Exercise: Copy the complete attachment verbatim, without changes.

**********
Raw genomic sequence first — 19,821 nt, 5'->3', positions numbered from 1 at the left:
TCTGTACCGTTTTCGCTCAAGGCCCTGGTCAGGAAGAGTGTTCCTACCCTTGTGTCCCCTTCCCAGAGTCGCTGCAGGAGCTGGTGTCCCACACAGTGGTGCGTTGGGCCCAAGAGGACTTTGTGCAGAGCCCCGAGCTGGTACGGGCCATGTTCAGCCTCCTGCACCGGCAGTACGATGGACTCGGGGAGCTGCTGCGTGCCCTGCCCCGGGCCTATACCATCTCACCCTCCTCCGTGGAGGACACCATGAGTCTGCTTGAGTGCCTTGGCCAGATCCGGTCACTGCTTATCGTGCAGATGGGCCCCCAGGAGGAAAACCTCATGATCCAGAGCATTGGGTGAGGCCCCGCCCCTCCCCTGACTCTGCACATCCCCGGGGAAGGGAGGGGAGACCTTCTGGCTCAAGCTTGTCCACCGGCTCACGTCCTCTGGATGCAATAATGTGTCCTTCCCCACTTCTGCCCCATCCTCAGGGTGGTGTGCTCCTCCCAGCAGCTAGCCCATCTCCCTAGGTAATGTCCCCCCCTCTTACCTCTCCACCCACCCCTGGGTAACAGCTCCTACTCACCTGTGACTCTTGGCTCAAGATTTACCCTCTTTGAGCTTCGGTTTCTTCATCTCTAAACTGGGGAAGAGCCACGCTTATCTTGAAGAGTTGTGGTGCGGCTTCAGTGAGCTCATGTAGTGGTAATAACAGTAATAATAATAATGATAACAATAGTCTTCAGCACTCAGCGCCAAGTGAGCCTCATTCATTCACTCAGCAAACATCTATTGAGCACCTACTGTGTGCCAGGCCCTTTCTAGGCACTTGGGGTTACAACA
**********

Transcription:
Raw genomic sequence first — 19,821 nt, 5'->3', positions numbered from 1 at the left:
TCTGTACCGTTTTCGCTCAAGGCCCTGGTCAGGAAGAGTGTTCCTACCCTTGTGTCCCCTTCCCAGAGTCGCTGCAGGAGCTGGTGTCCCACACAGTGGTGCGTTGGGCCCAAGAGGACTTTGTGCAGAGCCCCGAGCTGGTACGGGCCATGTTCAGCCTCCTGCACCGGCAGTACGATGGACTCGGGGAGCTGCTGCGTGCCCTGCCCCGGGCCTATACCATCTCACCCTCCTCCGTGGAGGACACCATGAGTCTGCTTGAGTGCCTTGGCCAGATCCGGTCACTGCTTATCGTGCAGATGGGCCCCCAGGAGGAAAACCTCATGATCCAGAGCATTGGGTGAGGCCCCGCCCCTCCCCTGACTCTGCACATCCCCGGGGAAGGGAGGGGAGACCTTCTGGCTCAAGCTTGTCCACCGGCTCACGTCCTCTGGATGCAATAATGTGTCCTTCCCCACTTCTGCCCCATCCTCAGGGTGGTGTGCTCCTCCCAGCAGCTAGCCCATCTCCCTAGGTAATGTCCCCCCCTCTTACCTCTCCACCCACCCCTGGGTAACAGCTCCTACTCACCTGTGACTCTTGGCTCAAGATTTACCCTCTTTGAGCTTCGGTTTCTTCATCTCTAAACTGGGGAAGAGCCACGCTTATCTTGAAGAGTTGTGGTGCGGCTTCAGTGAGCTCATGTAGTGGTAATAACAGTAATAATAATAATGATAACAATAGTCTTCAGCACTCAGCGCCAAGTGAGCCTCATTCATTCACTCAGCAAACATCTATTGAGCACCTACTGTGTGCCAGGCCCTTTCTAGGCACTTGGGGTTACAACA